Cohen ably places this rather ordinary crime within the context of 19th-century urban life and the development of a fledgling tabloid journalism, showing just how people throughout America came to be shocked by a crime that might otherwise have gone unnoticed. The Murder of Helen Jewett is as much about mores and customs as it is about a lost soul. --Tjames Madison --This text refers to the Hardcover edition.
Many have complained about the wordiness of this book, but I truly appreciate every detail the author provides. I loved reading this book and likely will read it again.Published 6 months ago by K. Havens
This game is so adictable. The minions prove that bananas are more than a healthy snack. On the Samsung Galaxy Note the graphics are unbeatable and the detail is rich on the... Read morePublished 10 months ago by Sarah Adams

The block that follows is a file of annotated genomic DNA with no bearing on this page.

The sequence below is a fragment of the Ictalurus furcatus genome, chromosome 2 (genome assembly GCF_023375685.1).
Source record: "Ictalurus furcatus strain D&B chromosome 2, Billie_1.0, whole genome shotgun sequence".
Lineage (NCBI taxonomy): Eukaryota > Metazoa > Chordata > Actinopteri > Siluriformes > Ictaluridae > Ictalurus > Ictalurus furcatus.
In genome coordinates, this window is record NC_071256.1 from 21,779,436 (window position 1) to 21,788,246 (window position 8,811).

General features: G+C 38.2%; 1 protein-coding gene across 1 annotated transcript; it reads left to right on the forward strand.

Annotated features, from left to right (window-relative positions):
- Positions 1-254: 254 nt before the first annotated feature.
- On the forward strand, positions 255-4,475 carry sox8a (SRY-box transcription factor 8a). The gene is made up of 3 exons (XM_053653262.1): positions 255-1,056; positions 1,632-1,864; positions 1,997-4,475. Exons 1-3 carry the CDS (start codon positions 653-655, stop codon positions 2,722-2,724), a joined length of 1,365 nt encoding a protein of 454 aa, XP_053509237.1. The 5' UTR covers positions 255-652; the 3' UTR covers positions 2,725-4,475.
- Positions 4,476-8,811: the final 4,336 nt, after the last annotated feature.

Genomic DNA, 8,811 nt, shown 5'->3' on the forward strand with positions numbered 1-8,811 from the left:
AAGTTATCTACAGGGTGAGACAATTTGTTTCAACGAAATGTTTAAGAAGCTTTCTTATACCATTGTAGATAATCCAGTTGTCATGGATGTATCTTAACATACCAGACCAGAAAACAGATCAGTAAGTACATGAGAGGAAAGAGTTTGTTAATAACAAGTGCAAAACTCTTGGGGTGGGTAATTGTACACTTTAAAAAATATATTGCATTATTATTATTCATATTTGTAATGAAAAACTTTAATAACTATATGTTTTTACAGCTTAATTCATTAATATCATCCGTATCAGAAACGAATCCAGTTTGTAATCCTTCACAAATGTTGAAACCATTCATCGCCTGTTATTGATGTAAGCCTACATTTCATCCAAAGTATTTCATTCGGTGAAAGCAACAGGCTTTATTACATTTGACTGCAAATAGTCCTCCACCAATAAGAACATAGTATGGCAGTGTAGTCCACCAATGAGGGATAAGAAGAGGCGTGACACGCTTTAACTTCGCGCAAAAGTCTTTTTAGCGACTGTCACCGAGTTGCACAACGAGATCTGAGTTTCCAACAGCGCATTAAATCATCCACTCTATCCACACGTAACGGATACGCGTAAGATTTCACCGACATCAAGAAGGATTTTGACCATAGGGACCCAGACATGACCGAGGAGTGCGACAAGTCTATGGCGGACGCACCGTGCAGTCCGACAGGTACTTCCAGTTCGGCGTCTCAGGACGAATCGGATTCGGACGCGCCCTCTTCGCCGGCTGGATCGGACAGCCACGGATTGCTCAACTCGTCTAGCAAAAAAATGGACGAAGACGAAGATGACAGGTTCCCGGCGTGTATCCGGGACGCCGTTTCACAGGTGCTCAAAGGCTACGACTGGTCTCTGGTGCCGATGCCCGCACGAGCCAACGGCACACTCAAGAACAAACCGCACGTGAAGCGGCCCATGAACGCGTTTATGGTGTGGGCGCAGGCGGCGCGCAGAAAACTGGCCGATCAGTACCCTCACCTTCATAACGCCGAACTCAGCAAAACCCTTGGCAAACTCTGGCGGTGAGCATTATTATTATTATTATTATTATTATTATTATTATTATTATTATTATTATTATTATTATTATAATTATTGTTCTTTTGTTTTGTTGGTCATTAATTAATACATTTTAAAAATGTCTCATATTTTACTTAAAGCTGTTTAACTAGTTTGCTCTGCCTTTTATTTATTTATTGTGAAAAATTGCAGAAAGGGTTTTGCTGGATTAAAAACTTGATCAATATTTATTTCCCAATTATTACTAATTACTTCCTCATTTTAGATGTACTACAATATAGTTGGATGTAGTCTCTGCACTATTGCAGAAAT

Can't review the content as I have not yet read it. But was recommended to me by a highly respected colleague and friend who for me is the "Bible" on NYC and NYPD history.Published 11 months ago by Joseph G.
I purchased this book for my daughter attending college and the quick turnaround to receive the item was fantastic. The book arrived in perfect condition.Published 18 months ago by G-Unit
The book was in very good condition. Once I removed the crinkly library plastic type covering over the jacket it was excellent.Published 19 months ago by Brandy
The story doesn't move as fast as some might like but it is fact laden and heavily foot noted. A good book to read to sleep by.Published 19 months ago by A. J. Tothacer
Intriguing story about an everyday woman who was considered not worthy to be mentioned because of her occupation. But her name is infamous because of this read.Published 19 months ago by JACQUELINE
Item arrived in a timely manner. Would buy from again.
However, seller should note that his/her items are of an older edition. Read more
The Murder of Helen Jewett, much like the title says a book about the murder of a New York prostitute and the trial that followed it. Read morePublished on May 19, 2011 by Lionel S. Taylor